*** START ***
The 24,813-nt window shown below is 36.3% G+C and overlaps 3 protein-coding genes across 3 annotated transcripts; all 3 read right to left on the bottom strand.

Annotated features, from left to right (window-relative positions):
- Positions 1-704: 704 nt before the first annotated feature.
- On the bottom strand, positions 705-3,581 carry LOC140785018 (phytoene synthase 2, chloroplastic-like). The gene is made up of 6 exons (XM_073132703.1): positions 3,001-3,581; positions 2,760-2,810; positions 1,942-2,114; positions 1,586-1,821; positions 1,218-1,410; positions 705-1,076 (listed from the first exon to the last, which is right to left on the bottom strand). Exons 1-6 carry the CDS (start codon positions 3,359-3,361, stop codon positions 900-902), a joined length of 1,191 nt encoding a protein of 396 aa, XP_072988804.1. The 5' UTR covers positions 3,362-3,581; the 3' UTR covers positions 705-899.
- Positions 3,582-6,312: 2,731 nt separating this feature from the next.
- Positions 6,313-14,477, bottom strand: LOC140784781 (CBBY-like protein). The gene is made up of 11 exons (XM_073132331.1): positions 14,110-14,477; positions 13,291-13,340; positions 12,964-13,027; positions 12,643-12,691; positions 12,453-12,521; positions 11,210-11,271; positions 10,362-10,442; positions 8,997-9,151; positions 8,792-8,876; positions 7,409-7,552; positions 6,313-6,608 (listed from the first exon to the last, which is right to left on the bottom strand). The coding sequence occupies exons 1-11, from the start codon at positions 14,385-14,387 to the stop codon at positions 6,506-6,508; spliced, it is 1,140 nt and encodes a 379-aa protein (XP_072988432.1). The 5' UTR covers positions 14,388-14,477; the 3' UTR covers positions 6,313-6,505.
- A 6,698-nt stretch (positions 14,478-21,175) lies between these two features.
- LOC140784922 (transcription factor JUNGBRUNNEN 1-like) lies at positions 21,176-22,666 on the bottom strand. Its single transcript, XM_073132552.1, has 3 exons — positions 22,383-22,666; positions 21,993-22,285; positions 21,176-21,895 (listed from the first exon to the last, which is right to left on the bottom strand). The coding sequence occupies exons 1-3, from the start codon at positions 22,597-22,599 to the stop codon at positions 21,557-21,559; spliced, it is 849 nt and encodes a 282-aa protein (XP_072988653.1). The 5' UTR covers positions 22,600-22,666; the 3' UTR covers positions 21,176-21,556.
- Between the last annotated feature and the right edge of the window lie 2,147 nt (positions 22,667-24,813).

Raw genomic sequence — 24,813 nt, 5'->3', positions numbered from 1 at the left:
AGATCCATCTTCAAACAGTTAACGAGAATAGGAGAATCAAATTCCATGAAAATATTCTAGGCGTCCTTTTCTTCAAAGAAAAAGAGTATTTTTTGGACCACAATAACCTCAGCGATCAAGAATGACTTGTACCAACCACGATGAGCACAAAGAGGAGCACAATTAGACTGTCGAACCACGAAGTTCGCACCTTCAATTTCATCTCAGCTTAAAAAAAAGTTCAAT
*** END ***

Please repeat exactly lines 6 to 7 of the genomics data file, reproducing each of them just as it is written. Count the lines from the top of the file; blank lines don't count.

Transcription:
- Positions 6,313-14,477, bottom strand: LOC140784781 (CBBY-like protein). The gene is made up of 11 exons (XM_073132331.1): positions 14,110-14,477; positions 13,291-13,340; positions 12,964-13,027; positions 12,643-12,691; positions 12,453-12,521; positions 11,210-11,271; positions 10,362-10,442; positions 8,997-9,151; positions 8,792-8,876; positions 7,409-7,552; positions 6,313-6,608 (listed from the first exon to the last, which is right to left on the bottom strand). The coding sequence occupies exons 1-11, from the start codon at positions 14,385-14,387 to the stop codon at positions 6,506-6,508; spliced, it is 1,140 nt and encodes a 379-aa protein (XP_072988432.1). The 5' UTR covers positions 14,388-14,477; the 3' UTR covers positions 6,313-6,505.
- A 6,698-nt stretch (positions 14,478-21,175) lies between these two features.